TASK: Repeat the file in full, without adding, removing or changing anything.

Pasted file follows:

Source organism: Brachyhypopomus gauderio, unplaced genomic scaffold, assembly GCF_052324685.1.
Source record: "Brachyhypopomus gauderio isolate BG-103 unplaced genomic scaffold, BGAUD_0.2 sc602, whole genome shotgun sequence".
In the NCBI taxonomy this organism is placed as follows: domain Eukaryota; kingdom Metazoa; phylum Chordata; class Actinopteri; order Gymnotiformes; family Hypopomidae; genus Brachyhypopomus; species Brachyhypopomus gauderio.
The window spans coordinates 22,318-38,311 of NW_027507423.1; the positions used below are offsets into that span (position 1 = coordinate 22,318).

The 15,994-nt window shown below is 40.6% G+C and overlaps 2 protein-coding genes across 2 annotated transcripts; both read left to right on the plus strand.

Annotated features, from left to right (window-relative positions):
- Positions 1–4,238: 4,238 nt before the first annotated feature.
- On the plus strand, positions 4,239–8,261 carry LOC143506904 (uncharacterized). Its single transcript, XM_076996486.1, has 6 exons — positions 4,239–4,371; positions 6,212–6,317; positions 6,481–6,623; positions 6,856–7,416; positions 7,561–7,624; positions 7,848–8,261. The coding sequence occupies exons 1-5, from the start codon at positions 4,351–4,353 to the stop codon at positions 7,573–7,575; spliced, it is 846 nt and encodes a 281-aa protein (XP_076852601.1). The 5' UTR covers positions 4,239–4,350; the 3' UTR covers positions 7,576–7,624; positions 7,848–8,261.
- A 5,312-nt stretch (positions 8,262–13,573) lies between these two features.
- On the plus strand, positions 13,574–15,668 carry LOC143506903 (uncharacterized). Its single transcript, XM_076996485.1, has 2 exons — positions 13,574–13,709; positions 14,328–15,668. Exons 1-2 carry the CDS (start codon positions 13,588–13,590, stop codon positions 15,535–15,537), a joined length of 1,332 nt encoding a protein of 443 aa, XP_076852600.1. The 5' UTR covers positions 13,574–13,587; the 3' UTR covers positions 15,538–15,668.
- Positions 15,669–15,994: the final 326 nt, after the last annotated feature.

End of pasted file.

Source organism: Brachyhypopomus gauderio, unplaced genomic scaffold, assembly GCF_052324685.1.
Source record: "Brachyhypopomus gauderio isolate BG-103 unplaced genomic scaffold, BGAUD_0.2 sc602, whole genome shotgun sequence".
In the NCBI taxonomy this organism is placed as follows: domain Eukaryota; kingdom Metazoa; phylum Chordata; class Actinopteri; order Gymnotiformes; family Hypopomidae; genus Brachyhypopomus; species Brachyhypopomus gauderio.
The window spans coordinates 22,318-38,311 of NW_027507423.1; the positions used below are offsets into that span (position 1 = coordinate 22,318).

The 15,994-nt window shown below is 40.6% G+C and overlaps 2 protein-coding genes across 2 annotated transcripts; both read left to right on the plus strand.

Annotated features, from left to right (window-relative positions):
- Positions 1–4,238: 4,238 nt before the first annotated feature.
- On the plus strand, positions 4,239–8,261 carry LOC143506904 (uncharacterized). Its single transcript, XM_076996486.1, has 6 exons — positions 4,239–4,371; positions 6,212–6,317; positions 6,481–6,623; positions 6,856–7,416; positions 7,561–7,624; positions 7,848–8,261. The coding sequence occupies exons 1-5, from the start codon at positions 4,351–4,353 to the stop codon at positions 7,573–7,575; spliced, it is 846 nt and encodes a 281-aa protein (XP_076852601.1). The 5' UTR covers positions 4,239–4,350; the 3' UTR covers positions 7,576–7,624; positions 7,848–8,261.
- A 5,312-nt stretch (positions 8,262–13,573) lies between these two features.
- On the plus strand, positions 13,574–15,668 carry LOC143506903 (uncharacterized). Its single transcript, XM_076996485.1, has 2 exons — positions 13,574–13,709; positions 14,328–15,668. Exons 1-2 carry the CDS (start codon positions 13,588–13,590, stop codon positions 15,535–15,537), a joined length of 1,332 nt encoding a protein of 443 aa, XP_076852600.1. The 5' UTR covers positions 13,574–13,587; the 3' UTR covers positions 15,538–15,668.
- Positions 15,669–15,994: the final 326 nt, after the last annotated feature.